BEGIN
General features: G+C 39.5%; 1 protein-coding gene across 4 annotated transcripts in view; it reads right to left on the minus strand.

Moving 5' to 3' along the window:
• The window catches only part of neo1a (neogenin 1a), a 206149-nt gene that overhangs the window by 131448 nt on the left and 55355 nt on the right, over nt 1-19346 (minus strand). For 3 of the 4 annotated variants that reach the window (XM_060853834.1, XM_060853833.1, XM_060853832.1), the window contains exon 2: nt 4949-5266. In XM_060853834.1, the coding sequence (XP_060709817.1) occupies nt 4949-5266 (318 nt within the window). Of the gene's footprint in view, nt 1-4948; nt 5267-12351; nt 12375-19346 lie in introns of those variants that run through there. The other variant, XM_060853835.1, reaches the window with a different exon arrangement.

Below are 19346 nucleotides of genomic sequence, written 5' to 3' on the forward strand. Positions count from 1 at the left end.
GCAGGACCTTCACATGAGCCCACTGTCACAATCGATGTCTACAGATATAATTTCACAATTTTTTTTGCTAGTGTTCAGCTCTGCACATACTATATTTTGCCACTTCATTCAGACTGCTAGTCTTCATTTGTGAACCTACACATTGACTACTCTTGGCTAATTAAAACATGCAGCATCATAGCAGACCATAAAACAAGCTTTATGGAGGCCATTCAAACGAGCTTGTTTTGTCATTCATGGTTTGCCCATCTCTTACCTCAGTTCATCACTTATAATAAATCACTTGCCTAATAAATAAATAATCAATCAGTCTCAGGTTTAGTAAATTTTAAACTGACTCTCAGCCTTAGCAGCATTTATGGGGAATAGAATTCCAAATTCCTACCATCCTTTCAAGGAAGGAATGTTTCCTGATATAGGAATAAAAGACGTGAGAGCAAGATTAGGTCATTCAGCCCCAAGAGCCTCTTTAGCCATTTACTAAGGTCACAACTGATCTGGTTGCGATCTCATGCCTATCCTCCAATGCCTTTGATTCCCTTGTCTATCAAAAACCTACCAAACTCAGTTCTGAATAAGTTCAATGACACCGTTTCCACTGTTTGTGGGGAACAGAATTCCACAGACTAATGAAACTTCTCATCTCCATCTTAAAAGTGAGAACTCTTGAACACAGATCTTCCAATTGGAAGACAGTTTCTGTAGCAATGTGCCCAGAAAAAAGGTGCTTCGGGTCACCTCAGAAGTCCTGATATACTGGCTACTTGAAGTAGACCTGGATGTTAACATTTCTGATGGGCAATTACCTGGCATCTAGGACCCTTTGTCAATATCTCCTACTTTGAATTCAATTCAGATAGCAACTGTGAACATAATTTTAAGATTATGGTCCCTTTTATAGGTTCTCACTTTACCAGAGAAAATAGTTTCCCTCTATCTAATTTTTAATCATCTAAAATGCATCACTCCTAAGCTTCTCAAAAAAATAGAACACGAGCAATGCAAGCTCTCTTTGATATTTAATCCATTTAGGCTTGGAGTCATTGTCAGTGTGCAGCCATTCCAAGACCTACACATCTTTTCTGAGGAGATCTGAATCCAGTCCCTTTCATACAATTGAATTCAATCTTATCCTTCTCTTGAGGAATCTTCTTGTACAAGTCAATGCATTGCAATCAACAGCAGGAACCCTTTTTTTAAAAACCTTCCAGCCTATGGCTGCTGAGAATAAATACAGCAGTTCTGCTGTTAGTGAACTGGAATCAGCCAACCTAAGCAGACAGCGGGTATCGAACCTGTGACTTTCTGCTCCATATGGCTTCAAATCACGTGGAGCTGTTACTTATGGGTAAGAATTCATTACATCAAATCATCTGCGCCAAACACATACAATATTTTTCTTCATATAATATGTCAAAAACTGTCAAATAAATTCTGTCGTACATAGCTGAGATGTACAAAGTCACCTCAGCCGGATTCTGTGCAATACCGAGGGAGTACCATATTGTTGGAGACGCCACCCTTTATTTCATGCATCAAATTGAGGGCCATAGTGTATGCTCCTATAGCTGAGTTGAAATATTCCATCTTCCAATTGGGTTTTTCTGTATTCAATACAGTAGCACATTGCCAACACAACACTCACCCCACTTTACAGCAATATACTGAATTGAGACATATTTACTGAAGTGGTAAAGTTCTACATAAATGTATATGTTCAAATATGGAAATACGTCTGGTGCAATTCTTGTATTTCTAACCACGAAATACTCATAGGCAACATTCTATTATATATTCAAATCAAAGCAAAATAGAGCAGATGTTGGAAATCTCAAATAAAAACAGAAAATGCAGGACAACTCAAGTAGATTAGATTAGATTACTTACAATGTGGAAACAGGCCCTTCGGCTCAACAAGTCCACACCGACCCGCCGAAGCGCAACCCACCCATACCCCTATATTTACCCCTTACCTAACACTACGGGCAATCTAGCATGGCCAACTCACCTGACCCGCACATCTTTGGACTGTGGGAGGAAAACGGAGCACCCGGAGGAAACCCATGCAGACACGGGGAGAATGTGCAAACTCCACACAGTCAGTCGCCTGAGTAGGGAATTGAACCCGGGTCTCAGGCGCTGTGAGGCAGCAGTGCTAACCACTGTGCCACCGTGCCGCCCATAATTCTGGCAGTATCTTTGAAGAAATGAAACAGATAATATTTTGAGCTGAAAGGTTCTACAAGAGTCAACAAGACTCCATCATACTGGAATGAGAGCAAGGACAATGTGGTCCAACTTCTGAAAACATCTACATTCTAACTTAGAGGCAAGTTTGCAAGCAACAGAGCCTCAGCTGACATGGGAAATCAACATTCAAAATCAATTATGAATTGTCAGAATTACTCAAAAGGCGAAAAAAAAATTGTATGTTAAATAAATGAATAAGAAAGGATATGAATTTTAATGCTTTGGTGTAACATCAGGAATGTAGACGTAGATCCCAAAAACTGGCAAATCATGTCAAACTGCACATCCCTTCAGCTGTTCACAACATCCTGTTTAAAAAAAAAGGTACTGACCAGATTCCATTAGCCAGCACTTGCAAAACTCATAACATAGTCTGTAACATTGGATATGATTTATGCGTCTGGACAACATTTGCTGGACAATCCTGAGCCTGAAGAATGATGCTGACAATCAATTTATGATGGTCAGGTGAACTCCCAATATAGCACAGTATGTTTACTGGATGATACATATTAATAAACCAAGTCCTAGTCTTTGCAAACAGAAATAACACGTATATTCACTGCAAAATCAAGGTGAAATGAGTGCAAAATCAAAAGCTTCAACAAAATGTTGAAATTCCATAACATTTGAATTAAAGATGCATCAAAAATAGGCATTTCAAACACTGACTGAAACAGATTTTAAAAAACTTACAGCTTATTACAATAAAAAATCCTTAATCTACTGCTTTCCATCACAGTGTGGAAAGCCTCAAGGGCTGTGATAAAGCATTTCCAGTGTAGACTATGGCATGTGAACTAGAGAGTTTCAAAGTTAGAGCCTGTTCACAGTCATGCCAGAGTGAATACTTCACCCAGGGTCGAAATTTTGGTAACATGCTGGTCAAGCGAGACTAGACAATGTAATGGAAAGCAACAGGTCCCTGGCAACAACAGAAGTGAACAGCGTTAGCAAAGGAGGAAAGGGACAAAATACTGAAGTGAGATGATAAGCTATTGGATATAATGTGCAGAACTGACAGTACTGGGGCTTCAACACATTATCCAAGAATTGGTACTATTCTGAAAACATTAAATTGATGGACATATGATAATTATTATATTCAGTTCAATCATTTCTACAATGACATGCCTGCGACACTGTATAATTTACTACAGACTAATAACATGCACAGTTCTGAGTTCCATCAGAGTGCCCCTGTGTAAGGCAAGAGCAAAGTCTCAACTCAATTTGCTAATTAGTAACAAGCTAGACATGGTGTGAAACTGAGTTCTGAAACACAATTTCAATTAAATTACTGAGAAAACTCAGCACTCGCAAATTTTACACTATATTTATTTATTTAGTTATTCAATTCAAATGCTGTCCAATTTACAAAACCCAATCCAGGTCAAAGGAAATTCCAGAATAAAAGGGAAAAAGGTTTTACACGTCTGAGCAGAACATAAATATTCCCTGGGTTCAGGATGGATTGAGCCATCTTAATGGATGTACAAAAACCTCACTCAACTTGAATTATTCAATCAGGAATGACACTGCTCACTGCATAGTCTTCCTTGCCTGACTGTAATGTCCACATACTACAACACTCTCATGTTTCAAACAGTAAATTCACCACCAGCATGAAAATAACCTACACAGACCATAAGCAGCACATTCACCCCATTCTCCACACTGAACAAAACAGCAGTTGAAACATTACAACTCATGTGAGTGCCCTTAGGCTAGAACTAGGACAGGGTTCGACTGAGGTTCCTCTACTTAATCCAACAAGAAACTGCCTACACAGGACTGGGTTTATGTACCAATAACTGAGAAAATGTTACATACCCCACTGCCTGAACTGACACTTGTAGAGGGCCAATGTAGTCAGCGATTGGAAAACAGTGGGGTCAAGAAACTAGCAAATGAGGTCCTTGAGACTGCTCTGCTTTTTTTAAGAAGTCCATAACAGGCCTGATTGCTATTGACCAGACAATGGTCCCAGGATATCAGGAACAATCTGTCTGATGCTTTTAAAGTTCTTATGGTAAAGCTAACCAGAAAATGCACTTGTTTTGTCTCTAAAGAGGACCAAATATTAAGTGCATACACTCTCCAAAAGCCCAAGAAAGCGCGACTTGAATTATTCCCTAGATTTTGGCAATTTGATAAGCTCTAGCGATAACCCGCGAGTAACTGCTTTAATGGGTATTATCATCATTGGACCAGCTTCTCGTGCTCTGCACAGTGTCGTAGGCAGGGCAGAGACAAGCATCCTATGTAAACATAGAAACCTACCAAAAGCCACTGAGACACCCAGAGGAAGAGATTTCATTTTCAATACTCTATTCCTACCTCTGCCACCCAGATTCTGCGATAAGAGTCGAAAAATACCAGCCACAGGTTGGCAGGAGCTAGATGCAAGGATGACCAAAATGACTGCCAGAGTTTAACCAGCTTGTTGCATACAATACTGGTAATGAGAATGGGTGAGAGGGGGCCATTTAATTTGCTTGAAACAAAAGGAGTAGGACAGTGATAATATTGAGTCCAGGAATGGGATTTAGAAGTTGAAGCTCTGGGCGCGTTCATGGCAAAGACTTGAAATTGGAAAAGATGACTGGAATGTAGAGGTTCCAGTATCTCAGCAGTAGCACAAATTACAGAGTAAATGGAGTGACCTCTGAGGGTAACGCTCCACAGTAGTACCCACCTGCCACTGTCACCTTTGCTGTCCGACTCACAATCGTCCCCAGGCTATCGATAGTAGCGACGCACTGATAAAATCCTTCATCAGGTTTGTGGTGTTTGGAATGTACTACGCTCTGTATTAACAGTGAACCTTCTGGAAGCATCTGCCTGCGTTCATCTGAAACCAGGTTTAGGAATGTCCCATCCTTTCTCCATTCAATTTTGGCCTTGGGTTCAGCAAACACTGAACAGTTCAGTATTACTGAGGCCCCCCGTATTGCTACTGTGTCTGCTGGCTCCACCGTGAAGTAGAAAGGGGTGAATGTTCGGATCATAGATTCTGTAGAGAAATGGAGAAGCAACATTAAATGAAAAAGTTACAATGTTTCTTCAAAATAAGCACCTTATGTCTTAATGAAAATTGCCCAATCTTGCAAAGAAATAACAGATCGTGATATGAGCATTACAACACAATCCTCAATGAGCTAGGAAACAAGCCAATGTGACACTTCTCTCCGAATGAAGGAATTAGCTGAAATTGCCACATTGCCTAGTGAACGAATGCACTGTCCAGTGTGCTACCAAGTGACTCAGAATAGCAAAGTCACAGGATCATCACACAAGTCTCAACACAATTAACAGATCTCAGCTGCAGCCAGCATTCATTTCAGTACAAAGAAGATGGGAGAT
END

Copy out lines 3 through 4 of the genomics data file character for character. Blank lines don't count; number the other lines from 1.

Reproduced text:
• The window catches only part of neo1a (neogenin 1a), a 206149-nt gene that overhangs the window by 131448 nt on the left and 55355 nt on the right, over nt 1-19346 (minus strand). For 3 of the 4 annotated variants that reach the window (XM_060853834.1, XM_060853833.1, XM_060853832.1), the window contains exon 2: nt 4949-5266. In XM_060853834.1, the coding sequence (XP_060709817.1) occupies nt 4949-5266 (318 nt within the window). Of the gene's footprint in view, nt 1-4948; nt 5267-12351; nt 12375-19346 lie in introns of those variants that run through there. The other variant, XM_060853835.1, reaches the window with a different exon arrangement.

Below are 19346 nucleotides of genomic sequence, written 5' to 3' on the forward strand. Positions count from 1 at the left end.